Welfare Reform and Work Bill Committee

Written evidence submitted by 4Children

This submission sets out 4Children’s position on a number of key provisions in the Welfare Reform and Work Bill, and the concerns that we have regarding their implications for children and families across the country. In particular, we feel that:

· The abolition of the child poverty targets set out in the Child Poverty Act 2010, the removal of duties on national Government and local authorities to develop child poverty strategies, and the removal of child poverty from the remit of the Social Mobility and Child Poverty Commission, will greatly reduce the focus of policy interventions on addressing the issue of child poverty and risk setting back progress made in this area over a number of years.

· Reforms to tax credits set out in the Bill could have significant implications for many families, and these should not be legislated on until there is a better understanding of their impact and interactions with other recently announced reforms such as the introduction of a National Living Wage.

Child Poverty

Clause 6 of the Welfare Reform and Work Bill repeals a number of key sections from the Child Poverty Act 2010 which set the policy framework for Government interventions to tackle this issue. These include:

· Sections 1-10 of the Child Poverty Act 2010 which define the statutory targets relating to relative low income; absolute low income; combined low income and material deprivation; and persistent poverty. These sections also include provisions which place a duty on the Secretary of State to meet the targets by 1 April 2020, and to lay a UK Child Poverty Strategy before Parliament at least once every three years.

· Sections 19-25 of the Child Poverty Act 2010 which place duties on local authorities to produce local child poverty needs assessments and local child poverty strategies, and to co-operate with other authorities and bodies to reduce child poverty in their area.

4Children is very concerned that the abolition of these targets and associated duties will greatly reduce the focus of policy on driving down child poverty, a goal which all parties signed up to when the Child Poverty Act 2010 was passed with cross-party support. Whilst we recognise the Government’s desire to place an increased focus on the impact of worklessness and educational attainment, it is essential to remember the critical role that not having enough money plays in child poverty. And while supporting workless households is very important, analysis indicates that 63% of children in poverty lived in working families in 2013-14, meaning it is essential that strategies do not overlook these families. [1]

Additional provisions in this section, such as Clause 5 of the Bill which removes child poverty from the remit of the re-named Social Mobility Commission, appear to further downgrade the issue of child poverty and the importance of measures aimed at addressing it.

4Children therefore believes that the provisions in Clause 6 of the Bill which repeal the targets and duties put in place under the Child Poverty Act 2010 should be removed. Clause 5 of the Bill which changes the remit of the current Social Mobility and Child Poverty Commission should also be removed.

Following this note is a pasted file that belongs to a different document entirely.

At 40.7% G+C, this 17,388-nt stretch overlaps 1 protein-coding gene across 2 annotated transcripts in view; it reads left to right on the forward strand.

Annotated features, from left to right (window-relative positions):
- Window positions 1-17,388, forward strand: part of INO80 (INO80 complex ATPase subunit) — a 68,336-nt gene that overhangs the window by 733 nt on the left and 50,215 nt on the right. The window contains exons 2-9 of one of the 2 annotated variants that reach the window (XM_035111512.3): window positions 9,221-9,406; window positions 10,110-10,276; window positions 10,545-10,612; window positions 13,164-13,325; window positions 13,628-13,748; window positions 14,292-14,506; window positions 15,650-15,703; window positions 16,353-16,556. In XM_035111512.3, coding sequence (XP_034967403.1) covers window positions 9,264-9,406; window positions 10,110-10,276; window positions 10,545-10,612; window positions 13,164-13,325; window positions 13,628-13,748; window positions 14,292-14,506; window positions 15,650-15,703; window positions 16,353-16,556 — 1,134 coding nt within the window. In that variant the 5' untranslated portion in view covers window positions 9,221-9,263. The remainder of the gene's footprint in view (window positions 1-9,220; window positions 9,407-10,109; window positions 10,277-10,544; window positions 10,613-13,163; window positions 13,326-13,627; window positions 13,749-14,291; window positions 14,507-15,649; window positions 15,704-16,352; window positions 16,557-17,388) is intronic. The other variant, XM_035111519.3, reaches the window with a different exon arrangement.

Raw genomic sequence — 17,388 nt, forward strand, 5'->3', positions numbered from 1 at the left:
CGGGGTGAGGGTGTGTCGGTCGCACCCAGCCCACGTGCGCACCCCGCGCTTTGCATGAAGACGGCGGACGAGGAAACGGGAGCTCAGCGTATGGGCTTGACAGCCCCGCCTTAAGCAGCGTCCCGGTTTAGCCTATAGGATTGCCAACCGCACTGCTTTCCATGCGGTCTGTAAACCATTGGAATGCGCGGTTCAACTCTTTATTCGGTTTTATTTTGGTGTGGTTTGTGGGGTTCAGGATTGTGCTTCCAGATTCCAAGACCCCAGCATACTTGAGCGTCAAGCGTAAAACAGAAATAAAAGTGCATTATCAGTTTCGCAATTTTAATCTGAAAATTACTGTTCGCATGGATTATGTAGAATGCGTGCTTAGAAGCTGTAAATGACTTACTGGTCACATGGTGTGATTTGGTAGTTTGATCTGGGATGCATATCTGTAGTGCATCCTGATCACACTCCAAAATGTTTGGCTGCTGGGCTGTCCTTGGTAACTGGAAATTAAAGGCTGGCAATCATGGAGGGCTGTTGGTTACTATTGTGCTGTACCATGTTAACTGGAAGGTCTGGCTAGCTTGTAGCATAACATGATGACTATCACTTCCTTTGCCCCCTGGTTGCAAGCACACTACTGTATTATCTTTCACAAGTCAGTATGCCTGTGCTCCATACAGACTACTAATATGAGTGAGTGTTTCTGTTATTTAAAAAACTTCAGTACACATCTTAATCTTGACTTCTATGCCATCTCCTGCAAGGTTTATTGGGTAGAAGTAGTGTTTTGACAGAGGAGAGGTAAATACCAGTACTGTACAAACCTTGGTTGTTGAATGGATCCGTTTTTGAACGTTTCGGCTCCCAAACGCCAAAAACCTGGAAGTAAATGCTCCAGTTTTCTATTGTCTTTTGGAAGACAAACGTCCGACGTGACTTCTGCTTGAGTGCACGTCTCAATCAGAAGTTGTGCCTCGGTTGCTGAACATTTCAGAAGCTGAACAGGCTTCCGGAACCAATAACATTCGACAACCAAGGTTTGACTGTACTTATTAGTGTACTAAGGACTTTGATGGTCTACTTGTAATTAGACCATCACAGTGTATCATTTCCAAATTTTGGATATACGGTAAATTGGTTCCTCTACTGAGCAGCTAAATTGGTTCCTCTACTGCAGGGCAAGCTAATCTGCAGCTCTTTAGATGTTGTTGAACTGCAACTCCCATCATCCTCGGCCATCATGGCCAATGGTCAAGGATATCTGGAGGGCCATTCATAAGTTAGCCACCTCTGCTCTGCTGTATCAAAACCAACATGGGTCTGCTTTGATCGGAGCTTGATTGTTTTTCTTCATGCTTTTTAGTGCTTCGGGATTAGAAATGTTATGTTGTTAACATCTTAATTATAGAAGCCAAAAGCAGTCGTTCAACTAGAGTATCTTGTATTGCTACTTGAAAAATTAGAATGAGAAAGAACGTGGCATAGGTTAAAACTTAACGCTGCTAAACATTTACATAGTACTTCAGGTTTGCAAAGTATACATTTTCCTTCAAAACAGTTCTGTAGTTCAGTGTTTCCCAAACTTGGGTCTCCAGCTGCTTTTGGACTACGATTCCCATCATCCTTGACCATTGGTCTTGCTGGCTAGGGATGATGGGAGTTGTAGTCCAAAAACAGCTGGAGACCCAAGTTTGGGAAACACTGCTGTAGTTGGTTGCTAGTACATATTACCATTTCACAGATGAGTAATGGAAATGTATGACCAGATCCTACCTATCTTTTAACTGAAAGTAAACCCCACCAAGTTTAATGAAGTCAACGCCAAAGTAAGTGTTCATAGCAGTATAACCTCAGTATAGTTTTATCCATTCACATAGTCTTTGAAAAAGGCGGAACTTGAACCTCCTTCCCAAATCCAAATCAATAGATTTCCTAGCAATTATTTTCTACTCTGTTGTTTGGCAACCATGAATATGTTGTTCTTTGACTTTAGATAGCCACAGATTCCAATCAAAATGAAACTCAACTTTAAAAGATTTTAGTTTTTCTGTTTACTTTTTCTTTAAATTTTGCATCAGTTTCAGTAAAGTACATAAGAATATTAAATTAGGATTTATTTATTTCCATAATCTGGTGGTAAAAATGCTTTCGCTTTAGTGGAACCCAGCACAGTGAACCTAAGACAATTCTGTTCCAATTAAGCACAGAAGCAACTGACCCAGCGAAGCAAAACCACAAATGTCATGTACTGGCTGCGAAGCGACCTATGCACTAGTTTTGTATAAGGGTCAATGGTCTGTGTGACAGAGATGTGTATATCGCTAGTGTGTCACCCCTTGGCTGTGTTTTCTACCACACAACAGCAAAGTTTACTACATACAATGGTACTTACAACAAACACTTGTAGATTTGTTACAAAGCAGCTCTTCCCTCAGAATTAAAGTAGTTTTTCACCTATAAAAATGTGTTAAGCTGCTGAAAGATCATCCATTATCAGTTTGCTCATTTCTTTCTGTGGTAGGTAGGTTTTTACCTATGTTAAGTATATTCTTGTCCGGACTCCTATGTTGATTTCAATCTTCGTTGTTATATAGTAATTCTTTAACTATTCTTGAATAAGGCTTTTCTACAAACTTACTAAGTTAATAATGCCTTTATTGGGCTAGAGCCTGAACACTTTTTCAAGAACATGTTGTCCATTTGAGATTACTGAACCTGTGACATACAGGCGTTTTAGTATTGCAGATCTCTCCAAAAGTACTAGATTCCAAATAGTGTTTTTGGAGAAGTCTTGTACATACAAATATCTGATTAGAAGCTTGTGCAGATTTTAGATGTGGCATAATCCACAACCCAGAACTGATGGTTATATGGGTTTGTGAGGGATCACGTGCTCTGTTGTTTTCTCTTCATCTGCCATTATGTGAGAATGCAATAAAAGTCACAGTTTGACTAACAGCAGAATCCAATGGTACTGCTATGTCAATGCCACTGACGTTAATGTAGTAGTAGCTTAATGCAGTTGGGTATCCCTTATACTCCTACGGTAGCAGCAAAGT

Tax Credits

A number of provisions in the Welfare Reform and Work Bill enact changes to the tax credit system announced during the 2015 Summer Budget, including:

· Clause 10 which enacts a four year freeze to many existing elements of tax credits.

· Clause 11 which removes the "family element" of child tax credits for new claimants from April 2017 (sub-section 11(2)) and limits payment of the "child element" to the first two eligible children from this date (sub-section 11(4)).

4Children recognises that a number of announcements in the 2015 Summer Budget, particularly the introduction of a ‘National Living Wage’, were aimed at addressing the issue of low pay and its impact on families. 4Children absolutely supports the principle of a high-wage economy. However, we are concerned at subsequent analysis from the Institute for Fiscal Studies which suggests that the overall impact of the suite of reforms introduced during the Budget "are regressive" and that "tax credit recipients in work will be made worse off by the measures in the Budget on average". [2]

Tax credits have been a key aspect of the support provided to working parents and children for a number of years. It is important not to remove this vital support without assurance that wage increases will offset such a loss and improve the lives of families in poverty. We therefore believe that reforms to the tax credit framework must not be rushed, and that before significant changes are made the Government must have a thorough understanding of the impact they will have on families, particularly in the context of whether the overall impact of the Government’s reforms programme will be positive or negative.

4Children therefore believes that the provisions in the Bill which enact changes to tax credits, including Clauses 10 and 11, should be removed until a more comprehensive understanding of their impact on families can be assessed.

September 2015


[1] Institute for Fiscal Studies, Nearly two-thirds of children in poverty live in working families (16 July 2015)

[2] Institute for Fiscal Studies, Summer Post-Budget Briefing 2015 – Paul Johnson’s Opening Remarks, p.3-4

Prepared 18th September 2015